RTV6 is profiling five top issues on voters’ minds when they go to cast a ballot for Indianapolis mayor on Nov. 5. We spoke to all three Indianapolis mayoral candidates about their plans and promises for the city over the next four years.
Monday: Homicides in Indianapolis
INDIANAPOLIS — With Indianapolis’ crime spike over the last decade, the mayoral candidates have debated for months about what the appropriate number of police officers should be for the city.
Mayor Joe Hogsett has pushed the growth of the Indianapolis Metropolitan Police Department in recent ads. IMPD has increased IMPD’s staffing by 150 net officers since he first made the promise in 2015. The important word to note is “Net.”
“The truth is, in the last four years, we've probably hired in excess of 300 police officers,” Hogsett said. “But we also have an older police force, so when they retire or other forms of attrition come into play, that's why we talk about increasing IMPD by a net number of 150 additional officers.”
Hogsett’s 2020 Indianapolis budget, which passed the City-County Council by a vote of 22-2, accounts for 1,743 officers. Hogsett said those who study cities say that’s an appropriate number for a city of Indianapolis’ size.
Hogsett’s Republican opponent, Sen. Jim Merritt, R-Indianapolis, has called for the city to hire an additional 150 officers each year, until staffing reaches “desired levels.” Merritt has said he doesn’t have a specific target number in mind for the number of officers at IMPD.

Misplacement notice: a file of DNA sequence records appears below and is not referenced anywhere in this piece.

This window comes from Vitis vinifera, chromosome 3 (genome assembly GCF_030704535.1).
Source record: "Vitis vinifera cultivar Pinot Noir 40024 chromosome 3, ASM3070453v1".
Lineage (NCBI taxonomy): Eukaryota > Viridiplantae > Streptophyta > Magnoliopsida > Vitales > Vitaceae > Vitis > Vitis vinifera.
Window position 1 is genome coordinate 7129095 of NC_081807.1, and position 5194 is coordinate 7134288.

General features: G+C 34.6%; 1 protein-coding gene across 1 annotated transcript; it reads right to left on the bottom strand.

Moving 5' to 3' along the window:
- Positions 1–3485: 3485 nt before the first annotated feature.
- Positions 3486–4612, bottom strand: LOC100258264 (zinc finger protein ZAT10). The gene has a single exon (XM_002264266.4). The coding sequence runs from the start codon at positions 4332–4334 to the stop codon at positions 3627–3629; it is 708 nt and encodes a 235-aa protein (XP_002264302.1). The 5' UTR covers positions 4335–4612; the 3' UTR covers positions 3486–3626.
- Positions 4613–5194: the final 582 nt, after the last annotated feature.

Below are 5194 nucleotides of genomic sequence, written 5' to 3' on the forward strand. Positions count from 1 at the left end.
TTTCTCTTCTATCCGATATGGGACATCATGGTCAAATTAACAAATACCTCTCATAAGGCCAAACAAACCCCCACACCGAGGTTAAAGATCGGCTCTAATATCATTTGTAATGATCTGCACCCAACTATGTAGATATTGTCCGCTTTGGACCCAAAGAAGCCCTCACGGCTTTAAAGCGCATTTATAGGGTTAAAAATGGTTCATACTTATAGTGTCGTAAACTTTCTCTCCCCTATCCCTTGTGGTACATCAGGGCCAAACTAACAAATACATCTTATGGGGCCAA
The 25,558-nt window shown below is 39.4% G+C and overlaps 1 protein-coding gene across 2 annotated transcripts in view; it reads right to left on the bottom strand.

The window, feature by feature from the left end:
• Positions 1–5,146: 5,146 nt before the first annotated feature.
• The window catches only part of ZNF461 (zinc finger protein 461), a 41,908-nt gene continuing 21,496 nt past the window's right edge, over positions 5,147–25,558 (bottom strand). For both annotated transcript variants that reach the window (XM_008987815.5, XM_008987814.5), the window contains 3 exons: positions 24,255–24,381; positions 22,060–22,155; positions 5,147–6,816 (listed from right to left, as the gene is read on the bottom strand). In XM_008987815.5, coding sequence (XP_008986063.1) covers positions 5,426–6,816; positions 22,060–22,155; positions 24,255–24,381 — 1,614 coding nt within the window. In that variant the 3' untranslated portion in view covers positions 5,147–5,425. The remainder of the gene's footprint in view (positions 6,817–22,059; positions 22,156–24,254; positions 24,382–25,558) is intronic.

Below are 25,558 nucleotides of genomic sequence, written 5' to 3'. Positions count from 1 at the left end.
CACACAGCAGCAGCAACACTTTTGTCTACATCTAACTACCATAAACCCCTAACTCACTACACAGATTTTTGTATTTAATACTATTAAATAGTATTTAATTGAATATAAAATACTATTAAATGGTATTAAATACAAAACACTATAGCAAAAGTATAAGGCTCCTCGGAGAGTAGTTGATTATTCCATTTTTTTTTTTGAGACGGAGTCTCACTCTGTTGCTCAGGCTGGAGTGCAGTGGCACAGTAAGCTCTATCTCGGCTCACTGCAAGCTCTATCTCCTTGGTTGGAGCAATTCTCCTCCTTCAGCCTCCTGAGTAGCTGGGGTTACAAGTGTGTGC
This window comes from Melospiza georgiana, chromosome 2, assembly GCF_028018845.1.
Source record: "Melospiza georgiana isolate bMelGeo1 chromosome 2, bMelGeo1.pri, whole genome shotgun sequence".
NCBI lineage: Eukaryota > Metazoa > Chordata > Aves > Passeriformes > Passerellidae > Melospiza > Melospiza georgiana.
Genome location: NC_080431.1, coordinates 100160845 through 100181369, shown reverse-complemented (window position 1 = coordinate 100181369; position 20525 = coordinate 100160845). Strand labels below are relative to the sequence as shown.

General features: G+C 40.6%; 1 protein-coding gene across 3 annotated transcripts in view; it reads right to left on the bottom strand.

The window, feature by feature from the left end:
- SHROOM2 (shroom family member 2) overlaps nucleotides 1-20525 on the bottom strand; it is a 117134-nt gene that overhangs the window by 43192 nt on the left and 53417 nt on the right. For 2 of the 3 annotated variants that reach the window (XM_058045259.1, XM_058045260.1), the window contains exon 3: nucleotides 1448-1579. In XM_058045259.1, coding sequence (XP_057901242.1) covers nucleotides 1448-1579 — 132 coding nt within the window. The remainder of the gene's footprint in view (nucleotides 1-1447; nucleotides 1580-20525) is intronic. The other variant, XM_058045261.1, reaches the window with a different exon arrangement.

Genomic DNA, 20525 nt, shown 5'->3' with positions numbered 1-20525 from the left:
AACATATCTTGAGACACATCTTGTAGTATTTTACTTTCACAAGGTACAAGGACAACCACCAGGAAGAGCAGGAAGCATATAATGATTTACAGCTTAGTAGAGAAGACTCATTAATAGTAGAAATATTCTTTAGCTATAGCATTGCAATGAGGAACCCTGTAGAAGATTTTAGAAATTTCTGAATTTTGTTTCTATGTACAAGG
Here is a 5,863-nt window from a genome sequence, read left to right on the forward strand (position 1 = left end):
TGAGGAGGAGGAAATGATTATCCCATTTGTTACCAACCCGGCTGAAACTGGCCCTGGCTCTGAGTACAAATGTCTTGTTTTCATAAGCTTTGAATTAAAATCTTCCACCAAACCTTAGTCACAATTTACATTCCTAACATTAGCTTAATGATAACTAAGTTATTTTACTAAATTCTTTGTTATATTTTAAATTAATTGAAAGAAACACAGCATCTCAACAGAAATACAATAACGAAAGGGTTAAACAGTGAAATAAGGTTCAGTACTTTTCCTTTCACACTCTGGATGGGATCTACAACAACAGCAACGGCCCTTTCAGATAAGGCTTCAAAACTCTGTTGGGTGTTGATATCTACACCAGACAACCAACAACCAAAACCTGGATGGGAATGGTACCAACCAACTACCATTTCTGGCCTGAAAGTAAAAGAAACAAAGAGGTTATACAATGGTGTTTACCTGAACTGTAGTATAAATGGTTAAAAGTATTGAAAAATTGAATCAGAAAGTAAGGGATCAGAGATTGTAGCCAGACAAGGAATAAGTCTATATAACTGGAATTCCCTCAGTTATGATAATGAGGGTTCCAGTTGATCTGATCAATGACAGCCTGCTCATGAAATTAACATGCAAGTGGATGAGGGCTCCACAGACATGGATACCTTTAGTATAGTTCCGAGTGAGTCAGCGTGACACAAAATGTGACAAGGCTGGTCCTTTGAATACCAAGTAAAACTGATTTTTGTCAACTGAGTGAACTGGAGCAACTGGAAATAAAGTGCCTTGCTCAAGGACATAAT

Merritt said his goal is better recruiting, training and equipment for the officers.
“We have to stop the idea that people don’t want to be a police officer in Indianapolis,” Merritt said. “The mayor of Indianapolis has to have the back of not only the chief, as well as the person on the line – the police officer.”
The Libertarian candidate, Douglas McNaughton, said he feels the staffing level at IMPD is largely appropriate, if a little low. But if you ask the officers, he said, they may say they’re understaffed.
“Whether they're understaffed because they don't have enough people or if they're understaffed because city policies causing things like the homicide rate to go up, all those things need to be addressed,” he said. “Perhaps there’s something the city can do with youth outreach and reduction of prosecution of victimless crimes that will ease the burden on these police officers.”
McNaughton said he will ask departing officers, “What does the city need to do to make IMPD the department of choice?”